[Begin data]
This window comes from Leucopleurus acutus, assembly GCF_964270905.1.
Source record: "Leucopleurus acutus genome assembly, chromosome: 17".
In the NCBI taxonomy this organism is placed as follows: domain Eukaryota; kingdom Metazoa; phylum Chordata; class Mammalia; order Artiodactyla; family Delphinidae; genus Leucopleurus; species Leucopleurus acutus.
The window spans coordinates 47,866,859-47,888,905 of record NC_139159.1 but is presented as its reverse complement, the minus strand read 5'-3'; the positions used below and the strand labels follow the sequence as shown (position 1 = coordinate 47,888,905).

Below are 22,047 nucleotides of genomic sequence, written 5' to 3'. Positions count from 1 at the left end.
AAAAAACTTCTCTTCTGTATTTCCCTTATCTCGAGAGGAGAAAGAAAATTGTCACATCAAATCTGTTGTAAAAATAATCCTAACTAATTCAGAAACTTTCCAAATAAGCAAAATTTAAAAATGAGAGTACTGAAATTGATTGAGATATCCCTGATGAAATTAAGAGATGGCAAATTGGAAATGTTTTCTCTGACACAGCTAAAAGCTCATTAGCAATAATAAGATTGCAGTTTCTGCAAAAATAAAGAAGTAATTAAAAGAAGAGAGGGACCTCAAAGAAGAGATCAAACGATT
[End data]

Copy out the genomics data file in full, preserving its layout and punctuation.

This window comes from Leucopleurus acutus, assembly GCF_964270905.1.
Source record: "Leucopleurus acutus genome assembly, chromosome: 17".
In the NCBI taxonomy this organism is placed as follows: domain Eukaryota; kingdom Metazoa; phylum Chordata; class Mammalia; order Artiodactyla; family Delphinidae; genus Leucopleurus; species Leucopleurus acutus.
The window spans coordinates 47,866,859-47,888,905 of record NC_139159.1 but is presented as its reverse complement, the minus strand read 5'-3'; the positions used below and the strand labels follow the sequence as shown (position 1 = coordinate 47,888,905).

Below are 22,047 nucleotides of genomic sequence, written 5' to 3'. Positions count from 1 at the left end.
AAAAAACTTCTCTTCTGTATTTCCCTTATCTCGAGAGGAGAAAGAAAATTGTCACATCAAATCTGTTGTAAAAATAATCCTAACTAATTCAGAAACTTTCCAAATAAGCAAAATTTAAAAATGAGAGTACTGAAATTGATTGAGATATCCCTGATGAAATTAAGAGATGGCAAATTGGAAATGTTTTCTCTGACACAGCTAAAAGCTCATTAGCAATAATAAGATTGCAGTTTCTGCAAAAATAAAGAAGTAATTAAAAGAAGAGAGGGACCTCAAAGAAGAGATCAAACGATT